Morningside University poll shows deepening partisan divide over climate change
A western Iowa college has released its annual political polling on hot button issues in Iowa. This year’s results from Morningside University’s Colonel Bud Center for Civic Engagement suggest a deeper polarization on public policy surrounding climate change.
The responses from more than 650 Iowans suggest that the state’s Republicans are becoming less interested in climate change and its effect on agriculture. Meanwhile, a majority of Iowa Democrats say they feel it’s having a significant impact.
Morningside Freshman Jacob Martin says this likely means no significant shifts in state policy.
“As we have already seen in the state legislature, Gov. Reynolds will follow the views of her party members, meaning that the climate legislation in Iowa will continue to take a backseat or be wiped out altogether,” Martin said at a press conference at the university on Wednesday.
The results also showed a majority of Iowans now favor the legalization of marijuana for recreational use, with a 57 percent approval rating. That’s a 15 percentage point increase in support in the last two years.
The majority of Iowans showed support for the state’s acceptance of Afghanistan and Ukrainian refugees. Sixty-one percent of Iowans said they were in agreement with relocation of these refugees to the state.
Junior political science major Garrett Arbuckle said he was surprised to see such bipartisan support. In the past, he said, their polling has typically found a divided view on topics related to immigration.
“When it comes to questions like those, it's usually typically partisan,” he said. “But this year, it was not as partisan as we would have thought with the Ukraine and Afghanistan refugees.”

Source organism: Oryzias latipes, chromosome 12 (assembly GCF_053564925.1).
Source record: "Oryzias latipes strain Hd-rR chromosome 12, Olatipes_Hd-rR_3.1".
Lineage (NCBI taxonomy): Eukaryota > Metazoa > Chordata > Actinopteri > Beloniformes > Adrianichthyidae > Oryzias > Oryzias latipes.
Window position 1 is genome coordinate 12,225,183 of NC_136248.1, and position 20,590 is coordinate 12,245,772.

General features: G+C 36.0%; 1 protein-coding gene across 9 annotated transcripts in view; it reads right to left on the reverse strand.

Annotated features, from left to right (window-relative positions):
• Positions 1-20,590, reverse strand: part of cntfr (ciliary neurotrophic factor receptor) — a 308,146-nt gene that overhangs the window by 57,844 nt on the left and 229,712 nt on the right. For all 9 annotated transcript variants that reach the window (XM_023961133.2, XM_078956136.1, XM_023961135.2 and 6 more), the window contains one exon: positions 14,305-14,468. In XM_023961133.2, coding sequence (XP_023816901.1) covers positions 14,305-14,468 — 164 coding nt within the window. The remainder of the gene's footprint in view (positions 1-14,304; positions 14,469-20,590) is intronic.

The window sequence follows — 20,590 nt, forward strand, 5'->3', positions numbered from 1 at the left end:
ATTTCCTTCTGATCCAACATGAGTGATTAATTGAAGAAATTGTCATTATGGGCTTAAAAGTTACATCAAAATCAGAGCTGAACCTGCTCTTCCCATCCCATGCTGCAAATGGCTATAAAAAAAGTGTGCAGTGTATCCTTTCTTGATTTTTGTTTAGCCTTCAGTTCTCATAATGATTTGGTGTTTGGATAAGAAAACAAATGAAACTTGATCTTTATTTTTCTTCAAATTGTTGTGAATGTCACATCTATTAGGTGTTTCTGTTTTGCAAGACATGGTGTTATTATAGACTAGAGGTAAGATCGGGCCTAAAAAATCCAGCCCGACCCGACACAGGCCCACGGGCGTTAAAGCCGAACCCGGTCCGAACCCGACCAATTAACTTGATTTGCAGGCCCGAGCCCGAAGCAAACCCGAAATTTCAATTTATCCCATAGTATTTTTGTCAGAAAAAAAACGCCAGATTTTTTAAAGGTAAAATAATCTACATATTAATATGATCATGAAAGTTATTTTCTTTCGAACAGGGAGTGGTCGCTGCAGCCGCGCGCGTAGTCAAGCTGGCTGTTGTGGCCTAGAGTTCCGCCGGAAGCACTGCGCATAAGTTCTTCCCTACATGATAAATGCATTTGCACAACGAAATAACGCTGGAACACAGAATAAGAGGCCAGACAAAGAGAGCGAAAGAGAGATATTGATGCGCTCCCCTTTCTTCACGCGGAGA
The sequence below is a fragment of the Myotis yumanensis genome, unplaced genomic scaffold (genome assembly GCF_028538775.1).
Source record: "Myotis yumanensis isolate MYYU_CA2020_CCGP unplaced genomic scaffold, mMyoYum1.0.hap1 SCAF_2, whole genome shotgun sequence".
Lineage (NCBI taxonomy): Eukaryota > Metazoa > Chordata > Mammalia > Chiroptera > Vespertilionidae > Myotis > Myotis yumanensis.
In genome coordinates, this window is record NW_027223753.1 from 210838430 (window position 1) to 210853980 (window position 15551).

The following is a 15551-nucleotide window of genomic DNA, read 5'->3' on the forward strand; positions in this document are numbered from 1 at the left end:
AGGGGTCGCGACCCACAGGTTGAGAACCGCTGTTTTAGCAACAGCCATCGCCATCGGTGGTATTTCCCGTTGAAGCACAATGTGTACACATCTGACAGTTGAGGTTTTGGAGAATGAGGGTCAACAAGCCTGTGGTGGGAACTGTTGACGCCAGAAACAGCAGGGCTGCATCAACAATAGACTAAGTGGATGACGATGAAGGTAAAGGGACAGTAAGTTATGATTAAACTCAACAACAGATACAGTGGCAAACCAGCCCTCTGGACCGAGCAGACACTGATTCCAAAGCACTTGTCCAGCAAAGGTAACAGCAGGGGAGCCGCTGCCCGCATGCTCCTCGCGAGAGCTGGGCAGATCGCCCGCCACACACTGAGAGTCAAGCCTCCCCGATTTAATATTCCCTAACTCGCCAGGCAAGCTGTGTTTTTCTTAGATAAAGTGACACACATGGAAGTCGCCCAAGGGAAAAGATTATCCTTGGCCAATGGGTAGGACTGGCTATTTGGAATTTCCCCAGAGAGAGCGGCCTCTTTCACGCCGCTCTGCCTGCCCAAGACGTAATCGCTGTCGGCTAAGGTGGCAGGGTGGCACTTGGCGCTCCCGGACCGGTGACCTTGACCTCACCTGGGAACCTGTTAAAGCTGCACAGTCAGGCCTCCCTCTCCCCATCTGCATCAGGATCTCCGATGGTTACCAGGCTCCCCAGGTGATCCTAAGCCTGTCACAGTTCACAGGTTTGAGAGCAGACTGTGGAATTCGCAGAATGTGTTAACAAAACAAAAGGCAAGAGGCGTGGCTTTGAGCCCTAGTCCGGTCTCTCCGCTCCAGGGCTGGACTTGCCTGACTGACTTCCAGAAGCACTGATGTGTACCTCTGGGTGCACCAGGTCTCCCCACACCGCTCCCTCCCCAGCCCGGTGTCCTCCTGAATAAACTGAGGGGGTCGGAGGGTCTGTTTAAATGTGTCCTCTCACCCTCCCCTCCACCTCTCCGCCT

Around 30 percent of Republicans and 8 percent of Democrats expressed opposition to the recent refugee resettlement efforts.
The poll was conducted by a group of 12 students and supervised by political science department head Valerie Hennings. They called people at random across the state for a period of two weeks in April and polled them on approval of candidates, controversial issues and current affairs.
“We spend a lot of time following legislation in the state of Iowa. We see what's in politics nationally, but especially at the state level, we'll see what legislators are focusing on,” said Alex Freeman, junior political science and business major. “And then we make sure that those issues are included.”
Iowans identified inflation, the economy, elected government officials and education as the most important problems facing the state. Four percent of respondents said they believed population decline in Iowa was the greatest issue in need of addressing. Iowa's population as a whole is not declining — it grew by 4.7 percent between 2010 and 2020 — but most of that growth was in the state's metropolitan areas. Sixty-eight of Iowa's 99 counties lost population during the last decade.